Daniel Gold hit on an idea that seemed so unlikely, so out-of-the-box, that he couldn’t believe it could be a profitable business.
He tossed it around, asking questions of himself, hoping to find a sign that it wouldn’t work. He spent eight months asking others to reject his idea.
Instead, they wanted to invest.
And so, in 2012, Gold moved forward with a new business concept for Future Energy Solutions (FES), a Fort Lauderdale-based lighting company he co-founded in 2009. Through its Gold Initiative Program, the company installs and maintains energy-efficient lighting systems for its clients at no capital cost, and derives its revenue from the energy savings each customer achieves with the more efficient FES-installed system. His idea, and his company’s execution, placed FES on the list of Inc. 5000’s fastest growing companies, and the company now has clients in more than 40 states and Europe.
Gold was the inaugural speaker at FIU Business’ CEO Speaker Series. Supported by Wertheim Lecture Series funds, the talks bring successful business leaders to campus, putting them in front of students for education, inspiration and real-world advice.
“A CEO is the ultimate influencer for our students,” said Joanne Li, dean of FIU Business. “It’s important for them to hear directly from someone who can inspire them and help them understand what they can do with their lives, and what goes into creating a path to success.”
Gold did just that, offering students a candid look at lessons learned at many steps of his entrepreneurial journey.
“What the books don’t tell you,” he told a packed crowd at the Special Events Center on Feb. 6, “is how life really works out for an entrepreneur. You have to not be afraid to fail, and you have to be a little crazy.”
His early not-too-successful stories included dropping out of school in his native England at 15 for a professional tennis career that didn’t work out. The next stop: working for his dad’s chemical business, at which he “failed miserably.” One day, he was taken to lunch and fired.
He worked a series of odd jobs, and found a passion—and talent—for sales. As a door-to-door salesman at the age of 19, “I wasn’t afraid to walk in front of people who were significantly older than me and make them buy things.”
He took a liking to one item he sold, ink toner cartridges, then only available in office supply stores. Why couldn’t they be sold in supermarkets, he thought, alongside stationary supplies? He convinced a supermarket chain to buy in, giving him a $100 million order and the start of his entrepreneurial success story.
He sold that business at the age of 37 and moved his family to South Florida, where his wife’s father was starting an electrical lighting supply business. He sat in hundreds of hours of meetings to learn a business he knew little about. He discovered there were inherent problems in traditional sales of energy-efficient lighting, costly equipment that wasn’t deemed essential to many of its potential customers and didn’t hold the promise for renewable revenues.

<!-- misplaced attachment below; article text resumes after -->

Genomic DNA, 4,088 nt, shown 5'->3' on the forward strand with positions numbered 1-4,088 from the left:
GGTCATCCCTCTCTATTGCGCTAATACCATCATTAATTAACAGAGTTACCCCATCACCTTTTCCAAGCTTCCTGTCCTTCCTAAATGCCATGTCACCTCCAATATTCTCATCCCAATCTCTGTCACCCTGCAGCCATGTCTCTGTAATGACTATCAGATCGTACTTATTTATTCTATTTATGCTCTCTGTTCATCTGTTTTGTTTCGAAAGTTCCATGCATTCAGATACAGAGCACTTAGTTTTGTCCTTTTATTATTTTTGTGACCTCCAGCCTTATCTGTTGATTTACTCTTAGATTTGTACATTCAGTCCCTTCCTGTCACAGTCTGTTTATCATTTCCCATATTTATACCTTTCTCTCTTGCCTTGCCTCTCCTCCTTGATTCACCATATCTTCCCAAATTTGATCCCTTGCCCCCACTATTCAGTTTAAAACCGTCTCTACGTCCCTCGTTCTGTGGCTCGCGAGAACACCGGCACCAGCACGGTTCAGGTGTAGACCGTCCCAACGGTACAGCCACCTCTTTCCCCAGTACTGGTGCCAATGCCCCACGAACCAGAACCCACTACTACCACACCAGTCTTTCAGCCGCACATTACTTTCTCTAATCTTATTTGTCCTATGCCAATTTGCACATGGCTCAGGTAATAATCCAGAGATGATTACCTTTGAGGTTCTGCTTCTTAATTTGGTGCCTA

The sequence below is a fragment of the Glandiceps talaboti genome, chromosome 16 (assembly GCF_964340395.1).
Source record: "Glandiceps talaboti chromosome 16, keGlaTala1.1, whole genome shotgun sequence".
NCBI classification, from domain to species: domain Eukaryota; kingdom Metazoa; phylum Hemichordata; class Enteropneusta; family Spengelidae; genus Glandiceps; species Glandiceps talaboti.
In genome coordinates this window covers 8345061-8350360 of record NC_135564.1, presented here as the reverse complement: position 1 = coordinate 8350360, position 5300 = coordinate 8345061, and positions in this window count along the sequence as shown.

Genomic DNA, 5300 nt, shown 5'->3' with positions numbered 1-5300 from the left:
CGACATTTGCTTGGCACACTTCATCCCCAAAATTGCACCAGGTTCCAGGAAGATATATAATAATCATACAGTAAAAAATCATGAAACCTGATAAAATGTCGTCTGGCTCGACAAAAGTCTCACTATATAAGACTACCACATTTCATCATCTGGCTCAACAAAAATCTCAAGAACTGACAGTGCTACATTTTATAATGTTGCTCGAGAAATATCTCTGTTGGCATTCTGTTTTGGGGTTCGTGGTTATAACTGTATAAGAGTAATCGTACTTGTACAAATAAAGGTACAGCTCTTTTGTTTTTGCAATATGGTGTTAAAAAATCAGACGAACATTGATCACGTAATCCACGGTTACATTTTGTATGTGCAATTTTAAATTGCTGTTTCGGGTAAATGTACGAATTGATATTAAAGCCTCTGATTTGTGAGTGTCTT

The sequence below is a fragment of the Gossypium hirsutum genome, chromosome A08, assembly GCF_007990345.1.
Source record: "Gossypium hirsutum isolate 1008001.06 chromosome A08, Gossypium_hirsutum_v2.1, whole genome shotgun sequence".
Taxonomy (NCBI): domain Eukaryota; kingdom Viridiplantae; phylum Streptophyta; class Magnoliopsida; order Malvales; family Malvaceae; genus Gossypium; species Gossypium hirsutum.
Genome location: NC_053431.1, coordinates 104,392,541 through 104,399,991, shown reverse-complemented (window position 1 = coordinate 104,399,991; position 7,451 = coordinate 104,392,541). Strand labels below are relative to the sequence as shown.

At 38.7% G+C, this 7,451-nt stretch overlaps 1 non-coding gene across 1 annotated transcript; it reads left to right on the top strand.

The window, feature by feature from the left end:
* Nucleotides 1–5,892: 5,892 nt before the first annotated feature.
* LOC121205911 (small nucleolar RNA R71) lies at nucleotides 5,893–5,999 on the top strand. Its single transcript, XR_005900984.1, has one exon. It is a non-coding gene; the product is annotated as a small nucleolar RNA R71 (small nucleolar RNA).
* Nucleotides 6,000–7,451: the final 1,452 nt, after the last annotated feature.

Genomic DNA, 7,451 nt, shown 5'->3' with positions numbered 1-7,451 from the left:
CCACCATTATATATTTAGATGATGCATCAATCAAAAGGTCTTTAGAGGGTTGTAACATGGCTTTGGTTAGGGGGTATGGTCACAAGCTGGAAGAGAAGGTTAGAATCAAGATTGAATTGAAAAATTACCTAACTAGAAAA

He set about trying to create a business model that would provide a steady stream of revenue and came upon an unlikely solution: to give his efficient lighting systems away for free, and provide installation and ongoing service at no cost as well, in exchange for a 15-year contract to receive revenue from the customer’s cost savings over the previous, inefficient lighting system.
“Not for a second did I think this was going to work,” he said. But he shopped the idea to law firms, banks and other potential investors. Instead of rejection, he got interest—and the Gold Initiative Program was born.
In the first year, he and his partner knocked on doors and got 24 contracts. By year two, he had 147. FES now has more than 1,500 customer sites under management. The company has won numerous business and governmental awards, and frequently partners with charitable causes including Habitat for Humanity, Ronald McDonald House and Special Operations Wounded Warriors.
After his wide-ranging talk, Gold took questions and offered students a framework for thinking about entrepreneurship and spotting a potential business idea.
“You’ve actually run a business already: your own life,” he said, noting that all decisions a person makes – going to college, choosing a career path – employ a process that’s at the heart of business success.
“If you can think something through to its natural conclusion, and be honest, you will succeed,” he said, adding that success is often determined by “what you do with the mistakes that will come along.”
Advice from the CEO’s desk
- What sets successful people apart is how they look at the series of problems. Life is a series of problems. It’s how you deal with them that will determine where you go on your journey.
- What makes a good entrepreneur is being able to think outside the box, to see what everyone else in the room couldn’t see. That’s what makes your business successful.
- The skill you ultimately need is to never be afraid to see things through to their natural conclusions. Take each question and answer them in your own head. You may not like the answer you get, but you start to realize whether your business idea is a good one or a bad one. When you run out of questions, you will have a really good, solid business to build. If there’s a question that scares you, or makes you squeamish, that will be the answer that will make your business fail.